As the nation continues to recover from the grinding effects of this lasting recession, we can and must do more to extend even the smallest courtesies to each other – especially when the other is a young child. In a time of economic uncertainty and fear, we must work together in order to overcome our national challenges.
This was the message that the night most obvious on Thursday night, surrounded by people who have long been working to end homelessness in America. If we are to end homelessness in the nation, we must be willing to work together to create the best possible outcomes for the vulnerable people we serve.
A great little article from up in Oneida, NY notes the importance of the Homelessness Prevention and Rapid Re-Housing Program. In Madison County, the Community Action Partnership (CAP) took their HPRP stimulus money and used it to extend short-term, temporary housing assistance for nearly a hundred families in the community.
According to the executive director of CAP, this temporary assistance can be a “soft gap” for people waiting to qualify for Section 8 housing vouchers or for those who need a little extra time before achieving self-sufficiency. The program has been “phenomenal,” not only aiding vulnerable families and providing budgeting counseling but also preventing hundreds of instances of homelessness in the neighborhood.
Things are less phenomenal in Las Vegas, NV where public schools are witnessing an influx of homeless students – an increase of 15 percent according to this morning’s article on the issue. Officials in Nevada note the affect – particularly hard in that state – of three year’s of recession the state resulting in persistent unemployment and, sometimes, job loss (a lagging indicator, as we’ve noted.) The story notes a specific increase in the number of “couch surfers” and doubled up families. Homeless youth are even more vulnerable than their adult counterparts, at higher risk to violence, abuse, and crime.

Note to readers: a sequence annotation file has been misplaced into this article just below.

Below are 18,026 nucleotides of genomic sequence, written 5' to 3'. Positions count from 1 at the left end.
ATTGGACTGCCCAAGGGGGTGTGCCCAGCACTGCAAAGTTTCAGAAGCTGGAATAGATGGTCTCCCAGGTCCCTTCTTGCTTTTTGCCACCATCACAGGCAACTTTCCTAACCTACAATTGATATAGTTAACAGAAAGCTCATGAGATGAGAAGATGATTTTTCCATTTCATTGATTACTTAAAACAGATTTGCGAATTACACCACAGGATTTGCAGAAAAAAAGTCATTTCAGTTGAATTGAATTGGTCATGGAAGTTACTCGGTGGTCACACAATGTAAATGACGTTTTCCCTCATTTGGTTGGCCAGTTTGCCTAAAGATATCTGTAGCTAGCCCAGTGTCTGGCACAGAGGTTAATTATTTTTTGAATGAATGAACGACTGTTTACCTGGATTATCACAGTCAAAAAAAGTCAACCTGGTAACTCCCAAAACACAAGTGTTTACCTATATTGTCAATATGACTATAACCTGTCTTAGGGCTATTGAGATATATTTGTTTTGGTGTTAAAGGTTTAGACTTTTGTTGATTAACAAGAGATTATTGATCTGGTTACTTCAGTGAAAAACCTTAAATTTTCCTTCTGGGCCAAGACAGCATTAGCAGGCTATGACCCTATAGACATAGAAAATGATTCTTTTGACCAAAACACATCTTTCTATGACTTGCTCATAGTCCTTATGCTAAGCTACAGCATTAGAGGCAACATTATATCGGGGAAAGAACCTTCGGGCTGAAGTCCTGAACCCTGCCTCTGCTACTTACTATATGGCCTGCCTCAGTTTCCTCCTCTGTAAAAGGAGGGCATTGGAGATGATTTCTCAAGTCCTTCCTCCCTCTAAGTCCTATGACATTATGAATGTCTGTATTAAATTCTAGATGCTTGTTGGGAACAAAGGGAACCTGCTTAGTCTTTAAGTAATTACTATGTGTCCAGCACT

New York caused a bit of a buzz earlier this week when it announced the city’s Department of Homeless Services decided to run a study to determine if prevention services proved effective at helping people avoid homelessness (CNN ran a decent article about this). This meant that of 400 families randomly selected for the program, half would receive services and the other half wouldn’t. Needless to say, the move has sparked uproar in the community despite the fact that, “The DHS is stressing the fact that all group members were aware they might be chosen to participate in the study and have signed informed consent forms agreeing to the terms.“
And, if you really want to read an article about the Homeless World Cup, this is a pretty good one. While soccer is no solution to homelessness, writer Michael Fox does a good job of explaining the tournament and placing in the context of a larger, national effort.
Note: we’re taking Monday off (federal holiday – controversial or not), but will be back on Tuesday. Happy three-day weekend!
How many people are homeless due to the recession? We’re not sure yet. Homelessness is what we call a “lagging indicator” of a poor economy, so we still have yet to see the full impact of the economic recession on homelessness.